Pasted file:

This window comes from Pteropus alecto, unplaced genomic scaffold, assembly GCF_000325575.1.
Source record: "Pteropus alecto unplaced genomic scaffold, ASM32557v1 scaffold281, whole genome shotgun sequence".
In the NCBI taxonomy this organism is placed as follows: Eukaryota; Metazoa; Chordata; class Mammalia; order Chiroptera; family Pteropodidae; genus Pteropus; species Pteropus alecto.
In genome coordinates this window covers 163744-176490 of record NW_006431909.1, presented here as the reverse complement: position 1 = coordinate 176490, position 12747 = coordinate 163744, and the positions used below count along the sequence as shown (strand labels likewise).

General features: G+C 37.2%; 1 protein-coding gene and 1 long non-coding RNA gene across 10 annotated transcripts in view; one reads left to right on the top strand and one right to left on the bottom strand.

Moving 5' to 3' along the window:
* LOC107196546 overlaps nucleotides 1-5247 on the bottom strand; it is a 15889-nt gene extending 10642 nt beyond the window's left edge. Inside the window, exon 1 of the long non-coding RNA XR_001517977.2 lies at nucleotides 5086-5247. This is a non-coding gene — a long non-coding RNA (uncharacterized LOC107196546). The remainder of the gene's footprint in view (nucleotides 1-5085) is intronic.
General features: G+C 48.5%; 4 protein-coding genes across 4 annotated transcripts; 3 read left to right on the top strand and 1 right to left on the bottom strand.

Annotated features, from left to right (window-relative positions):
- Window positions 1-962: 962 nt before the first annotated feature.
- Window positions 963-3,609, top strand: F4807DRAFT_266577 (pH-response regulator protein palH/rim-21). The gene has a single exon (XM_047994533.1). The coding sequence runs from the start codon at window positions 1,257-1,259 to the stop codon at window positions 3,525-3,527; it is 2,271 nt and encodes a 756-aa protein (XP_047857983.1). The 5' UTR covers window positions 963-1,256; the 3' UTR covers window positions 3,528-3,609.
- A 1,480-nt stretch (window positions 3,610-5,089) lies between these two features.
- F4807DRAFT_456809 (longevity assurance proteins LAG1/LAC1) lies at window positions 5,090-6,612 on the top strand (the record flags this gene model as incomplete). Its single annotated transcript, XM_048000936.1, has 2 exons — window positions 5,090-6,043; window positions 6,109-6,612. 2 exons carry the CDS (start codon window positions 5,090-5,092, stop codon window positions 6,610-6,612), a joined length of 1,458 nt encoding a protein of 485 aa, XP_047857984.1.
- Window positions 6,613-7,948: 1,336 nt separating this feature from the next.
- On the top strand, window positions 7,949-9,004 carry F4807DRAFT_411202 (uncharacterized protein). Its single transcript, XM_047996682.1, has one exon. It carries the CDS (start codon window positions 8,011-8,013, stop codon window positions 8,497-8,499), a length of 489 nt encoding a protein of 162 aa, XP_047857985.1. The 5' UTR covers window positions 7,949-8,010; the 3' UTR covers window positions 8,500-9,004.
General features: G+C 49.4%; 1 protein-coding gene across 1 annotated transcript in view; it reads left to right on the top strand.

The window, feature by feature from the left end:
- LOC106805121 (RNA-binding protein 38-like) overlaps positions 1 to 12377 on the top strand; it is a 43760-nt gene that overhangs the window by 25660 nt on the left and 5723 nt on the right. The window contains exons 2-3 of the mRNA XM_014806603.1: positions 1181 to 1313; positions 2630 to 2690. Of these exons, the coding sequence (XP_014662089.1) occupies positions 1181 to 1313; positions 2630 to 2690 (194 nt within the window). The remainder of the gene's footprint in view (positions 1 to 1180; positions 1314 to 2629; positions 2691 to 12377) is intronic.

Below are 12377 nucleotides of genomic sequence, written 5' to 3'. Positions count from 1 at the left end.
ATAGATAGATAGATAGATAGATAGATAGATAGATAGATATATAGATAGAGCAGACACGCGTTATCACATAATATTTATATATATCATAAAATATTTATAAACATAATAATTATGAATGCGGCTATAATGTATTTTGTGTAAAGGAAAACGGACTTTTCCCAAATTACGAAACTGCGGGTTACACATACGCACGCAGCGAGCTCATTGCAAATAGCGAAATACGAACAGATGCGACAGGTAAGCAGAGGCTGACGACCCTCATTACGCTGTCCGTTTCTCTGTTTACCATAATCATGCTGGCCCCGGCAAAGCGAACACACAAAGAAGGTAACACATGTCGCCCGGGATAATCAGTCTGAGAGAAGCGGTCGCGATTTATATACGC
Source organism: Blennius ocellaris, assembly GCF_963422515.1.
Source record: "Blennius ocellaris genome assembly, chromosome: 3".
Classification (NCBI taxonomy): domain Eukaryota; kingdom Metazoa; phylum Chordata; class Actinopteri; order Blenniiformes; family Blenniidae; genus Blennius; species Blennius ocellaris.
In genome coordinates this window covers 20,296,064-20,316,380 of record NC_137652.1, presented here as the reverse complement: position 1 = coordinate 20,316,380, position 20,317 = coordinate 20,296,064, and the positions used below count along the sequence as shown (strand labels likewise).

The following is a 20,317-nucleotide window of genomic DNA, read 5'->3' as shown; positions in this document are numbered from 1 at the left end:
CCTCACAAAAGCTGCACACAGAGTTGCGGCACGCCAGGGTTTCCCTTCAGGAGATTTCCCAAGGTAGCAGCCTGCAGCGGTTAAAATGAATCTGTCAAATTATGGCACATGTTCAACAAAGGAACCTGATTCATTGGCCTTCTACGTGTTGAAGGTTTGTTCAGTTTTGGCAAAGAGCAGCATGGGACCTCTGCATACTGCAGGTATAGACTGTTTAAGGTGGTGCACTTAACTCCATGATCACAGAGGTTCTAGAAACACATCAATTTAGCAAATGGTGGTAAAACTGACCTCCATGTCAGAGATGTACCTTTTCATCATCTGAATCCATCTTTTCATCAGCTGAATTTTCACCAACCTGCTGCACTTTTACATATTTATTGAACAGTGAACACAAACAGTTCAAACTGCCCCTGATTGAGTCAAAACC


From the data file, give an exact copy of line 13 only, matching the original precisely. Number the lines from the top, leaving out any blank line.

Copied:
- F4807DRAFT_456809 (longevity assurance proteins LAG1/LAC1) lies at window positions 5,090-6,612 on the top strand (the record flags this gene model as incomplete). Its single annotated transcript, XM_048000936.1, has 2 exons — window positions 5,090-6,043; window positions 6,109-6,612. 2 exons carry the CDS (start codon window positions 5,090-5,092, stop codon window positions 6,610-6,612), a joined length of 1,458 nt encoding a protein of 485 aa, XP_047857984.1.